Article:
• In response to a question, the Board was advised that the council employs measures in line with the current requirements to seek to avoid returning ‘right to buy’ receipts to central government.
  • Regarding the income to housing cost ratio, it was confirmed that there was information in the housing needs assessment report. The Local Housing allowance was based on affordability in relation to income provided people were housed in the right accommodation for their needs. It was observed that market rents were rising significantly above the local housing allowance.
  • In response to issues raised it was explained that selective licensing had been put on hold for the moment, but the housing service considered every available avenue when dealing with rogue landlords.


The Chairman summarised that whilst a number of issues had been raised the overall the Housing Strategy was welcomed. The Chairman thanked Officers and the Portfolio Holder for their responses.


Council Newbuild Housing and Acquisition Strategy – (CNHAS), 2021-26The Portfolio Holder for Homespresented a report, a copy of which had been circulated to each member of the Board and a copy of which appears as Appendix 'B' to these minutes in the Minute Book. The Portfolio Holder and officers addressed a number of points raised by the Board including:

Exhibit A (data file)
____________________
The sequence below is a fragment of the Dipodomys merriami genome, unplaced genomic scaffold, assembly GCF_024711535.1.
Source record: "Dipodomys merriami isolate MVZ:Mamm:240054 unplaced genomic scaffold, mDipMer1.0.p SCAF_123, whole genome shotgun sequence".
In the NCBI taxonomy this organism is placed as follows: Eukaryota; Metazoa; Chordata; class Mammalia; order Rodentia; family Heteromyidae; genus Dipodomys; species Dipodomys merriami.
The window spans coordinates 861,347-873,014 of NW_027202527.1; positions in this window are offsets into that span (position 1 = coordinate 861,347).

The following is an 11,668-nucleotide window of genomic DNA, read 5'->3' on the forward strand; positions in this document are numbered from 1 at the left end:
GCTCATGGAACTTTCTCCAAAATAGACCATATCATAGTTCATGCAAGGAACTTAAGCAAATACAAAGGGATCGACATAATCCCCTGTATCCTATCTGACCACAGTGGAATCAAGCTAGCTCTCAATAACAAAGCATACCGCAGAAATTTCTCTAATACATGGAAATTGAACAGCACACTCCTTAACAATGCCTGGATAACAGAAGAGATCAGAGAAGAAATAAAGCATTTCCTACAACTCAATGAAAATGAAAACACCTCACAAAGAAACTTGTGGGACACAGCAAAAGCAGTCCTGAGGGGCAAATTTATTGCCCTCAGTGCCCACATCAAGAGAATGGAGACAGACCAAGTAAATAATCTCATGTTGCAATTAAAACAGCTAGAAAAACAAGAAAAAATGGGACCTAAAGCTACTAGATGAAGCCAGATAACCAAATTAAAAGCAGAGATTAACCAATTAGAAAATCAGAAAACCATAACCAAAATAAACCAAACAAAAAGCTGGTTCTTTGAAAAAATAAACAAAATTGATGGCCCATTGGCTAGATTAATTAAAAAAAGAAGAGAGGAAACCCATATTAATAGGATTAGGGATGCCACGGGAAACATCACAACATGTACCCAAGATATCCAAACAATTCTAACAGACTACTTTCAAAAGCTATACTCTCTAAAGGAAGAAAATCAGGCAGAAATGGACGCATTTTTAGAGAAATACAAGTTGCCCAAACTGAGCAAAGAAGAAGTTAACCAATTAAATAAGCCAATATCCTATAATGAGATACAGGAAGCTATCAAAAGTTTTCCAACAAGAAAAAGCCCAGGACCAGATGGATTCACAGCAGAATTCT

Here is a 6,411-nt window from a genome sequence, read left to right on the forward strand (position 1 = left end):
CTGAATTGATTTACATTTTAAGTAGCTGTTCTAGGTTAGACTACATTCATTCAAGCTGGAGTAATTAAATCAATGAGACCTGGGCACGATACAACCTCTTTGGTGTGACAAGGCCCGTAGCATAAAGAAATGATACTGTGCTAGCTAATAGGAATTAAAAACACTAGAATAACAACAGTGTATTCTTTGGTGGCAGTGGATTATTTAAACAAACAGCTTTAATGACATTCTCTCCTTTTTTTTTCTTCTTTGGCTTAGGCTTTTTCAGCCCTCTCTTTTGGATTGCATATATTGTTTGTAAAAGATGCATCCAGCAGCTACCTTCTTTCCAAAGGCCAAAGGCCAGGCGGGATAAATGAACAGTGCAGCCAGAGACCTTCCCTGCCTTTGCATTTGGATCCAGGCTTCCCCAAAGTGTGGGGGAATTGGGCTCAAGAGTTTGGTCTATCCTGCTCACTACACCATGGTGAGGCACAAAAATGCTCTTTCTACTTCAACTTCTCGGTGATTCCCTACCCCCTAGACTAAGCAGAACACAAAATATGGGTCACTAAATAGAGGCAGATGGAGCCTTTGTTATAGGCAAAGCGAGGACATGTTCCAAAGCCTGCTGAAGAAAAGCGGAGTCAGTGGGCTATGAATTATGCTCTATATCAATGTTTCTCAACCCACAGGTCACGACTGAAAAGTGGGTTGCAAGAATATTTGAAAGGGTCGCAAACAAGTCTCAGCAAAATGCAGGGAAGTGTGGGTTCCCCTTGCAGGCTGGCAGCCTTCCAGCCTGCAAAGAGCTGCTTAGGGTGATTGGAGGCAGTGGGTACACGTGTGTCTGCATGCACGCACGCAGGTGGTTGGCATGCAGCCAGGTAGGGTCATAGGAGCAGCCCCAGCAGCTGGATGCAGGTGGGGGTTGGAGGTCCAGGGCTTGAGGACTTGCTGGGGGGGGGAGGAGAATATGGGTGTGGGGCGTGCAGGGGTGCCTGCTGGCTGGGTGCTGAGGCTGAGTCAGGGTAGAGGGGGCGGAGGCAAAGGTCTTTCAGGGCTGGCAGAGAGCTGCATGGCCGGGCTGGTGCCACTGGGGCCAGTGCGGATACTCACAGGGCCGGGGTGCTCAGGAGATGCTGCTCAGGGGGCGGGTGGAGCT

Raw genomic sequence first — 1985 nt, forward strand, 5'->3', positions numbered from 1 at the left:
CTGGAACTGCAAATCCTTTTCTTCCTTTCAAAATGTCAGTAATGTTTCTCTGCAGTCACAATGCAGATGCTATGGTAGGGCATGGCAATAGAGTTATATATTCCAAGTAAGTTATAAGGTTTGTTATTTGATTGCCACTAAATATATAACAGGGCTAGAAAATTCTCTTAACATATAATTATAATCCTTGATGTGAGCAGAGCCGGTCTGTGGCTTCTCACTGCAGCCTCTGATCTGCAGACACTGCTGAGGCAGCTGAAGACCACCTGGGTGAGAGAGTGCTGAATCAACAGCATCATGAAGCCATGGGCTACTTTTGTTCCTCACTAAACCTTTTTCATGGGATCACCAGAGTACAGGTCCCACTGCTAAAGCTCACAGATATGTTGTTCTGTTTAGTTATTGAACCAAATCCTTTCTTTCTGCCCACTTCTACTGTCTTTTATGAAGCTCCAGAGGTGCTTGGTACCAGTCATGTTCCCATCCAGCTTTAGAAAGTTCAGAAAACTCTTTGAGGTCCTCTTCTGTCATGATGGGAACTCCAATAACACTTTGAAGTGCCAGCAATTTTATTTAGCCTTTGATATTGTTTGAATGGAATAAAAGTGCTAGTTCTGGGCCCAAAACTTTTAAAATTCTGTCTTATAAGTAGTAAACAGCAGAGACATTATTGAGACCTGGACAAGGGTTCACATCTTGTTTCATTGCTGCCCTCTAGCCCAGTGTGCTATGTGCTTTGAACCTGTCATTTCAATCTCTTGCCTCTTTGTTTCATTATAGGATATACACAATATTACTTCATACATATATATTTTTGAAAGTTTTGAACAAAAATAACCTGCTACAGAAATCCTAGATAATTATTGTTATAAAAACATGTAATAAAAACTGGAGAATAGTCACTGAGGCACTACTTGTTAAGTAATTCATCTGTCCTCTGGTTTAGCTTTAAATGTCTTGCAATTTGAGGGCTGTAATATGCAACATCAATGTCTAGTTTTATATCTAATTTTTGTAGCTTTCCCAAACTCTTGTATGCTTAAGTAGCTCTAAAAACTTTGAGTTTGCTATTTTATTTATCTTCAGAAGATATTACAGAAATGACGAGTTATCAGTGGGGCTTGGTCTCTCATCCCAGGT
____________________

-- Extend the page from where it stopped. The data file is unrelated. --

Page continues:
·     A Board member asked for confirmation that Templeman House was social housing. It was confirmed that this was designated for social rent and it was explained that affordable housing was often used to cover all types of affordable housing, including social rent and shared ownership.

·     The majority of housing coming forward in 2022/23, would be for social rent, a total of 49 homes out of 89. The five-year programme would include a mix of affordable and social. Statistics would be brought to full council year on year.

·     A Councillor commented that affordable housing would not get people of off the housing register and asked whether there had been any study of what the requirements of those on the housing register were, in order to help shape what might be built on a particular site.